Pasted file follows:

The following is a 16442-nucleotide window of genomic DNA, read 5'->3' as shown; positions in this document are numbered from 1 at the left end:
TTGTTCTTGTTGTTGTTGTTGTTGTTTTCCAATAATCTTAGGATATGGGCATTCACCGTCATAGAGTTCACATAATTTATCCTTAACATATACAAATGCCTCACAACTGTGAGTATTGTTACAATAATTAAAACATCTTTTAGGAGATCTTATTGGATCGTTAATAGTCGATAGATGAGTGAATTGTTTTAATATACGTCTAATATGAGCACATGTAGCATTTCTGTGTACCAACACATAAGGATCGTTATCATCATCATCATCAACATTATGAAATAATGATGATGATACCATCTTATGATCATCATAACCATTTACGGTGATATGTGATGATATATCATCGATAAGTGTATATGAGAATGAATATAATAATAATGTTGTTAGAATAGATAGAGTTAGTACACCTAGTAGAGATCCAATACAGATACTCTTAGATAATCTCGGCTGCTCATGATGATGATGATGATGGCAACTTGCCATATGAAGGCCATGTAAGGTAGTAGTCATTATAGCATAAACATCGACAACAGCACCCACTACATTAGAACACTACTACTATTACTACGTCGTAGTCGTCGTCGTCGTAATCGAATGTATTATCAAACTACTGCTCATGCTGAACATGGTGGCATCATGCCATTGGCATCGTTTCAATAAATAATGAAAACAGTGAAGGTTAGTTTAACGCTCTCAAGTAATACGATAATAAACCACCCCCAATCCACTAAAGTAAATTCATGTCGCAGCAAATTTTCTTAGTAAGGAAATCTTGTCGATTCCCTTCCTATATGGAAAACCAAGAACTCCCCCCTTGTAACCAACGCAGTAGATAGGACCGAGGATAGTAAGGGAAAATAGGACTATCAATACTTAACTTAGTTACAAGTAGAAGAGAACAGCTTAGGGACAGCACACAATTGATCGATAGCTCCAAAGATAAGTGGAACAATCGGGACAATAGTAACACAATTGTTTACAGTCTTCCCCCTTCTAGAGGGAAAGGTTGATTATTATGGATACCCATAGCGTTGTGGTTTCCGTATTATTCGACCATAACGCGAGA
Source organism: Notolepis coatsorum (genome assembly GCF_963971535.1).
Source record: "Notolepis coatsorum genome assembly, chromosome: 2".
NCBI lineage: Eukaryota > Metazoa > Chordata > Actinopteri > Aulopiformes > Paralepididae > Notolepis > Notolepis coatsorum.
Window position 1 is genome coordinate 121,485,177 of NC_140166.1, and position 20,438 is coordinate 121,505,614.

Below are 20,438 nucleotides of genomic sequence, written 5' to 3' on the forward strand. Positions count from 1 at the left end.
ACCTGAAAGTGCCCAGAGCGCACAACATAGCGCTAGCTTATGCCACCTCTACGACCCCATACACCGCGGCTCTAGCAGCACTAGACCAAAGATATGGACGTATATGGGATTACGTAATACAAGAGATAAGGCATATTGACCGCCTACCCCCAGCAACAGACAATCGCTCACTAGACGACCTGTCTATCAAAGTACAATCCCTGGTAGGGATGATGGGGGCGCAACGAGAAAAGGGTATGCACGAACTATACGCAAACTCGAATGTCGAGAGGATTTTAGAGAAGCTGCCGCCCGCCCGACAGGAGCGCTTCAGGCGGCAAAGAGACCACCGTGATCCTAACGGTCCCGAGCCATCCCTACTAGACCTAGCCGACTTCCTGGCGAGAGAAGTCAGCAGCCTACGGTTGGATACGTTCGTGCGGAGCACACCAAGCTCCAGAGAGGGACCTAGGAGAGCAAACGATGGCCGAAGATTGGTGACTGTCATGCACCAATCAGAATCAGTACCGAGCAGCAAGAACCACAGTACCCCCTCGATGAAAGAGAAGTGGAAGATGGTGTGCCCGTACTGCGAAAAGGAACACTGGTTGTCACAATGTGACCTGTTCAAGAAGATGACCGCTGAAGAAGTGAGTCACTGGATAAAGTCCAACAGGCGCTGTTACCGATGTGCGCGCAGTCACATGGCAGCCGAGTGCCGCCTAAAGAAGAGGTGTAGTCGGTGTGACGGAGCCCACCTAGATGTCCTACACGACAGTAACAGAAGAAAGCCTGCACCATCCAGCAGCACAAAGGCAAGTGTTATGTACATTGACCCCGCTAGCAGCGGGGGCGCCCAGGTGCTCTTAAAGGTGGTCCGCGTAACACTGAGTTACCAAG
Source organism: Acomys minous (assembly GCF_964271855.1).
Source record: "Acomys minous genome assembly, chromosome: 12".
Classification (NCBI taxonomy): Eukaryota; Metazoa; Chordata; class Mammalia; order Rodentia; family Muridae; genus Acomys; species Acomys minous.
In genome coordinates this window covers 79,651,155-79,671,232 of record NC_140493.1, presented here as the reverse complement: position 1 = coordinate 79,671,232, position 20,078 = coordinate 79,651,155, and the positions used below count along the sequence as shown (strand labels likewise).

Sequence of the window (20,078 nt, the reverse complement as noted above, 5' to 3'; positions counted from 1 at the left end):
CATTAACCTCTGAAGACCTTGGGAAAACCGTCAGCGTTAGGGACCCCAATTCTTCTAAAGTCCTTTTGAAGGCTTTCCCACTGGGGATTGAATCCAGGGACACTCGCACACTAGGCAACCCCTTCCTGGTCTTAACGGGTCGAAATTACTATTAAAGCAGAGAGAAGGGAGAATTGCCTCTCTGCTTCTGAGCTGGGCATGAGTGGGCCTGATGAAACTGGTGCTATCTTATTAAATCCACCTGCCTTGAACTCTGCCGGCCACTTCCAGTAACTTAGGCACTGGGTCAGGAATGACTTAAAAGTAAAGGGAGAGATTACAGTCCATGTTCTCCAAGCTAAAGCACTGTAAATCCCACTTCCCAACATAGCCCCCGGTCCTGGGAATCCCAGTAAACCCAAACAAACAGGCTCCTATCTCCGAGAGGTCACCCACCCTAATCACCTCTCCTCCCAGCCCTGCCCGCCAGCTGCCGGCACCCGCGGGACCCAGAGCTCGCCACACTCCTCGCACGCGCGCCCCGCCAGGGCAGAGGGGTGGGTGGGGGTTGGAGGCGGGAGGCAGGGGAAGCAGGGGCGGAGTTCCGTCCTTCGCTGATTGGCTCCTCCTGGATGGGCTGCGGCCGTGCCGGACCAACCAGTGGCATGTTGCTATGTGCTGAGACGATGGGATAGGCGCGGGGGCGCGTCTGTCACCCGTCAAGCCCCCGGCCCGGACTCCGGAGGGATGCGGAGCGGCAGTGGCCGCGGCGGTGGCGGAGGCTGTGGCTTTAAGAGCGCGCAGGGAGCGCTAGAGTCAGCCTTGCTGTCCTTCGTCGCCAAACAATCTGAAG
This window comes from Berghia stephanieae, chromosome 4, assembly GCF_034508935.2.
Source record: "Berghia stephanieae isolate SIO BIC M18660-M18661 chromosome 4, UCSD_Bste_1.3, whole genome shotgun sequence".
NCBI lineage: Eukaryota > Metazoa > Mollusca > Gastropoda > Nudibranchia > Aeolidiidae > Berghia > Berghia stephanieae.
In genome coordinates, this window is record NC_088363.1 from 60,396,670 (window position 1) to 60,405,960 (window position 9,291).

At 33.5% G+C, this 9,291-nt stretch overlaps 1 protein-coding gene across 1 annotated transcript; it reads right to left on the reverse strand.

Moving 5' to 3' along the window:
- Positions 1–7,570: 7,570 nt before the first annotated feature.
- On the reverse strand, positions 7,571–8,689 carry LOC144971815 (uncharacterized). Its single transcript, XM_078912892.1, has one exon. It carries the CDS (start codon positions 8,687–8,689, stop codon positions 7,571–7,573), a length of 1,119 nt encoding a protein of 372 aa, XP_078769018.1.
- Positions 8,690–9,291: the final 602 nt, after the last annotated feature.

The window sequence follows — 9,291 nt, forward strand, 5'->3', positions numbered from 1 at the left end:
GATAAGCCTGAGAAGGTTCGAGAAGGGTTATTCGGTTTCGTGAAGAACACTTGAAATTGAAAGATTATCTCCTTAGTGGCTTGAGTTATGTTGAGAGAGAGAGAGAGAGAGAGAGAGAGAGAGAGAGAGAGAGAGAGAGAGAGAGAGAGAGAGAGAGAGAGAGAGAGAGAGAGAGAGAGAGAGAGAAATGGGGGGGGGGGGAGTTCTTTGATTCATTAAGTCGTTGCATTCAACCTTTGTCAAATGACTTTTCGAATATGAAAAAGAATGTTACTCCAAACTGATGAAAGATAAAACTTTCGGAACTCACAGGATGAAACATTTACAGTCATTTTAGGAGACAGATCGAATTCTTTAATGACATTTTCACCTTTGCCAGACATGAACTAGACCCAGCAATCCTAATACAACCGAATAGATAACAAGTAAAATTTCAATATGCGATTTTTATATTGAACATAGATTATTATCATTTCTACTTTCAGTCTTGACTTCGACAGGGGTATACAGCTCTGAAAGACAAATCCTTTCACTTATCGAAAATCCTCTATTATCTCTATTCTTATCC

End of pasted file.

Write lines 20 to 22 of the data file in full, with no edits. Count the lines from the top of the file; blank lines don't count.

Moving 5' to 3' along the window:
- Positions 1–7,570: 7,570 nt before the first annotated feature.
- On the reverse strand, positions 7,571–8,689 carry LOC144971815 (uncharacterized). Its single transcript, XM_078912892.1, has one exon. It carries the CDS (start codon positions 8,687–8,689, stop codon positions 7,571–7,573), a length of 1,119 nt encoding a protein of 372 aa, XP_078769018.1.